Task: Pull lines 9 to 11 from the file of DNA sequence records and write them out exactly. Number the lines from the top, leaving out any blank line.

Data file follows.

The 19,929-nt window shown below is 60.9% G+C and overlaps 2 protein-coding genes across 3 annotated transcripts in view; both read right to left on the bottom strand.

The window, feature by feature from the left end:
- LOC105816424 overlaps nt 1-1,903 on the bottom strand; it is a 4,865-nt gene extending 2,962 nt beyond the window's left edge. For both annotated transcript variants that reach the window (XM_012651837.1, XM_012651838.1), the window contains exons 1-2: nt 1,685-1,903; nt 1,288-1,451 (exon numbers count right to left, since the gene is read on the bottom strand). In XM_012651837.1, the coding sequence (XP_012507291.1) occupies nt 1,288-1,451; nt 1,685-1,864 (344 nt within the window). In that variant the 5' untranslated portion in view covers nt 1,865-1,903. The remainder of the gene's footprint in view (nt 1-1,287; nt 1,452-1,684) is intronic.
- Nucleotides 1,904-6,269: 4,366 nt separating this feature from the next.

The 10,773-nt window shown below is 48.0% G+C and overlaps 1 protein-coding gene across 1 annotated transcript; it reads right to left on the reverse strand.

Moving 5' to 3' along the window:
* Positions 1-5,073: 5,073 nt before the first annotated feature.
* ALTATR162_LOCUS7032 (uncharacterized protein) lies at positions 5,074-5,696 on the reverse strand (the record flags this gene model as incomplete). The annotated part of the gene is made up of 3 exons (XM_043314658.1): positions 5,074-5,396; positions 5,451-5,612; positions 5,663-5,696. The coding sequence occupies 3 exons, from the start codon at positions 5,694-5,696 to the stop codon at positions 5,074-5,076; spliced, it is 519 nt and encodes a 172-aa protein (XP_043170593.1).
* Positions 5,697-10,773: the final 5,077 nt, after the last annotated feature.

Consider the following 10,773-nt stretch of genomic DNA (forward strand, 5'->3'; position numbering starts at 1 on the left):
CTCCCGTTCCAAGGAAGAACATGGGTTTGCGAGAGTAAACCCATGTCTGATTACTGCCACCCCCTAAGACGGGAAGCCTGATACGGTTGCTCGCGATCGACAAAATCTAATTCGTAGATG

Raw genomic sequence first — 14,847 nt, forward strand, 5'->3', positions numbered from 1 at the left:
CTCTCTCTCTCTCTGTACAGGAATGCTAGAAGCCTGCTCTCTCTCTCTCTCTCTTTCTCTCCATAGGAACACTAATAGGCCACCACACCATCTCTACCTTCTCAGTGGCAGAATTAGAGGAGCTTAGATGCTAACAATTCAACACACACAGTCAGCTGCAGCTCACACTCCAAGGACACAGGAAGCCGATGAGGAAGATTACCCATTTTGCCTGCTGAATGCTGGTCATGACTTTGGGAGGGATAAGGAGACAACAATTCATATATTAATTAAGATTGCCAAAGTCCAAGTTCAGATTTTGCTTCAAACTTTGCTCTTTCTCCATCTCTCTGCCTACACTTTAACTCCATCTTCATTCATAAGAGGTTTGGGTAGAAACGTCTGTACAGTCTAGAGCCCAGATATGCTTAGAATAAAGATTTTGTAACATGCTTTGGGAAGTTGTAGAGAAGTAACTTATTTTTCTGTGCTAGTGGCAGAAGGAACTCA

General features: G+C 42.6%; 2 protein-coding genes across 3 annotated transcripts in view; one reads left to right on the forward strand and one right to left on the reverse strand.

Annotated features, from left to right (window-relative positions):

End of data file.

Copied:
* Positions 5,697-10,773: the final 5,077 nt, after the last annotated feature.

Consider the following 10,773-nt stretch of genomic DNA (forward strand, 5'->3'; position numbering starts at 1 on the left):
CTCCCGTTCCAAGGAAGAACATGGGTTTGCGAGAGTAAACCCATGTCTGATTACTGCCACCCCCTAAGACGGGAAGCCTGATACGGTTGCTCGCGATCGACAAAATCTAATTCGTAGATG